Many people want to know how they can become a TEDx speaker. I wanted to know how until I became one myself. In May of this year, I stepped onto the beautiful TEDx stage with butterflies in my stomach and doubts in my head. How did I get there? What exactly did I do?
Because I believe that learning should not rest on me alone, I think it’s important to share as much as I can with others. Some might ask, “Why are you giving away all your secrets?” I don’t think of it that way. I was put on this earth to do the work that I do, and part of that is uplifting others and helping them grow. I feel drawn to share.
Below I outline 5 key steps I took to become a TEDx speaker:
1. Believe You Can
As I said in my TEDx talk, Transforming Adversity into Opportunity, we must first believe that we deserve to be on the TEDx stage. If I am being honest, I have struggled a bit in this area. While I have always been driven to speak in public, as I stand there with everyone watching me and expecting an “expert,” I often feel like an imposter. Each time, I would muster up the belief that I was supposed to be there, in that environment, with those people, delivering that message.
Then, something clicked in me that made me pay more attention to the lives I was changing and not how people were “seeing” or “judging” me. I am fueled to uplift and grow others. Now, I focus my entire time on stage on the other and not on myself.
2. Think Small and Local
I applied two other times, without success, to one other local TEDx before landing my spot on the stage. I know people who have applied upwards of 50 times unsuccessfully. They will get their time, but the key is to find one in a smaller market that is either new to the market or unknown. That way, the demand is not as high as in the larger markets. So, don’t look to the big cities first; go to campuses, small towns with an emerging TEDx program, or collaborate to start your own.
This worked wonderfully for me. Nonetheless, don’t give up. Your time is coming!
3. Choose a Broad Topic
The most painful part of the TEDx process is getting your topic broad yet narrow. Sound confusing? Yeah, I know. Said differently, can everyone in the room engage and connect with your topic, but is the point you are trying to make crystal clear?
In my case, I work mostly with organizational leaders. Much of what I talk and write about is specifically focused on leaders or those they lead. The problem with trying to construct a topic in my space is that many in the audience are not managers or supervisors. I knew that my original thoughts on a TEDx talk would be too narrow and some would not “get” my message. That would land me in the big stack of “No’s” for the TEDx organizers. (Note to self: This is why I couldn’t get into the larger market in my own state, because I was too narrow in my first two applications.)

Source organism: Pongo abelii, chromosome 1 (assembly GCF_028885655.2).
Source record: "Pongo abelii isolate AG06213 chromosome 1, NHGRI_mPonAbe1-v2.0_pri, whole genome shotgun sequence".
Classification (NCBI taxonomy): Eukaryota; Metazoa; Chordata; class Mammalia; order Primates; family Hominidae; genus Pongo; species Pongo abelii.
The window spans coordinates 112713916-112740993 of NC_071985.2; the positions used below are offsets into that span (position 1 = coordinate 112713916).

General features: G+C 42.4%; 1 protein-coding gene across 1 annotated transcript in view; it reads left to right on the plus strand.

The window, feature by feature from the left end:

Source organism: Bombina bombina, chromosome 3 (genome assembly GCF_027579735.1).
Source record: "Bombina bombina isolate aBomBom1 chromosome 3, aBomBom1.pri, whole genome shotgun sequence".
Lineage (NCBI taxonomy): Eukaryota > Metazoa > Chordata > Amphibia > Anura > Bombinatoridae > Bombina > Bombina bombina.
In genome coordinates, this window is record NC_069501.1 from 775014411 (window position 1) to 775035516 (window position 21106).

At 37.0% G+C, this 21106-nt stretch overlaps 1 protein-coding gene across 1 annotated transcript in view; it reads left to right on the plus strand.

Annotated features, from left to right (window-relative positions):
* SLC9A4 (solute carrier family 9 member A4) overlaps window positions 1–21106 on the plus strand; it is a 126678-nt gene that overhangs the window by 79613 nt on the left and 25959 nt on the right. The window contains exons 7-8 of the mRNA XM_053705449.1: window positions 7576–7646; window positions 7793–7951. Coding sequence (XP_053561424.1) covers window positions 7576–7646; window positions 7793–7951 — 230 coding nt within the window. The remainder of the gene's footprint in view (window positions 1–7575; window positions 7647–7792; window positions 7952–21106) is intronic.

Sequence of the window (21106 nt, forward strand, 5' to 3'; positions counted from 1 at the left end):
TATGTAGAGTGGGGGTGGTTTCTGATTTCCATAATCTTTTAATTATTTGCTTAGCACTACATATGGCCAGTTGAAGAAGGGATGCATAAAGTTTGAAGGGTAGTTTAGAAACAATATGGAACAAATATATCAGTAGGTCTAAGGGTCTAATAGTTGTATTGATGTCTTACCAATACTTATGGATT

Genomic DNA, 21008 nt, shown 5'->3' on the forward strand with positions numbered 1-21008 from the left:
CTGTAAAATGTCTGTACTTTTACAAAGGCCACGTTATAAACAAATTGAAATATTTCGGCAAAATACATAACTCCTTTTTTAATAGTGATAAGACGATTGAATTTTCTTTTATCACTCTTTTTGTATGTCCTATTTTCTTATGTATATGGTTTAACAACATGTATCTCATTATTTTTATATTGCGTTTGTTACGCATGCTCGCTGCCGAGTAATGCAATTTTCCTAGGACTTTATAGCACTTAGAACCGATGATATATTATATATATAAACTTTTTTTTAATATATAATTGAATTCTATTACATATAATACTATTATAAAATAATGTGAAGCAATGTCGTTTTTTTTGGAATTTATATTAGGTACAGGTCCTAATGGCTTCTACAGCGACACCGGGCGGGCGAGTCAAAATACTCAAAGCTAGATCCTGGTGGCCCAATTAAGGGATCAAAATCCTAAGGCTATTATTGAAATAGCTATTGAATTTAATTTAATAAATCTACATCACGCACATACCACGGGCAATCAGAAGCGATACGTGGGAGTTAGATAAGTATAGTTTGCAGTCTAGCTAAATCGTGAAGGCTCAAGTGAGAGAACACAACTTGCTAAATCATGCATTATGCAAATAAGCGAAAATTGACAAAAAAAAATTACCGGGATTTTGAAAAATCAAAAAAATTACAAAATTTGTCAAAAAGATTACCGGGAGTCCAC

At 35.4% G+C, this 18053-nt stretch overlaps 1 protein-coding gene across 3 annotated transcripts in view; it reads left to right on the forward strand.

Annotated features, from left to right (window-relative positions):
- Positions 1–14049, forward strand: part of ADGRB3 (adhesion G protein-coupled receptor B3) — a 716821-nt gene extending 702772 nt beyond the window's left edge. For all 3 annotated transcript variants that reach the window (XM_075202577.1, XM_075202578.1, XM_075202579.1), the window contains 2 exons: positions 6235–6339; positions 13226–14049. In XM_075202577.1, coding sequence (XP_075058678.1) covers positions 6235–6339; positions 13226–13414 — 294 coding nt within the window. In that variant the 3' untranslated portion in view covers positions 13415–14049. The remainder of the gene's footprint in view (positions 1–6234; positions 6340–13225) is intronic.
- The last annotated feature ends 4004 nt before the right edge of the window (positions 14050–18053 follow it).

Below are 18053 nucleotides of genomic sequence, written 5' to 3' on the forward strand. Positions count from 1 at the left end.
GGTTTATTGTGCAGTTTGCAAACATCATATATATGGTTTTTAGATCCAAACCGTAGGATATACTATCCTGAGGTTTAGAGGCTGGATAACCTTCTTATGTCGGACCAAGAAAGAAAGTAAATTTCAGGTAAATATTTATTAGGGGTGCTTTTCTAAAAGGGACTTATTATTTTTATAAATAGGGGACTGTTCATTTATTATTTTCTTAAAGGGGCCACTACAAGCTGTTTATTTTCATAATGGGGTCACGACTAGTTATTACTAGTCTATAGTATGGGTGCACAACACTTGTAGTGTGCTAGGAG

Take some time to outline 10-15 topics and see which one can meet these criteria and one that you can put your final “idea” on the tip of a pen, making it crystal clear. Remember to think broadly, but make sure your final “Idea Worth Spreading” is just one idea.
Like I said when I started this section, this was the painful part, but it is worth it.
4. Hire a Coach
I have been a professional speaker for several years now, but speaking on the TEDx stage is not quite the same. In fact, the TEDx organizers often decline professional speakers, because the focus is more on educating those in the audience and not as much on motivating people. Additionally, it’s harder to teach an old dog new tricks. (Yes, I just called myself a dog.)
Professional speakers usually have their own process for presenting to an audience. The TED guidelines, and thus, the TEDx organizers, are looking for a less-dramatic and demonstrative speaking style. Many professional speakers pride themselves on being hyper animated as a source of entertainment and motivation.
How did I do it? I hired a speaker coach who also had significant experience as a TEDx speaker coach for a large market. I knew I had no idea how to narrow my topic the way that I did, and I knew that I was way too demonstrative and excitable on stage. The coach taught me actual storytelling techniques that work. She tamed my gestures and my jargon.
I highly recommend you not skip this step. It costs, but it’s worth it.
5. Practice Furiously
After you have completed the steps above, you will want to practice like a mad person. This was the second-most-exhausting part of the process. I had to submit two different videos of my idea before I was accepted. Up until and then after that time, I practiced my talk like I had a bad case of OCD. I recorded myself on video and watched video after video. I tweaked my talk based upon feedback.
I didn’t really stop practicing until I walked onto the TEDx stage for my final talk. Unless you are a TEDx speaker, it’s hard to understand this next statement: I was seriously sick of myself after watching so many videos and making so many tweaks. I didn’t want to see myself for a long time.
I am happy I put in the time, but I am not in a hurry to do it next week.
I feel very blessed to have delivered one of the most important talks of my life on the TEDx stage. Some have stated that I am a “natural” on stage. What they don’t see is that I followed a process. I believed that I could do it, I excluded larger markets and focused on local and small ones, I worked hard to find a topic that was inside my space while being broad enough for everyone, I hired a speaker coach, and I practiced like my life depended on it.
If I appear natural on stage, it’s a product of all this.
Your time is coming. Get to it!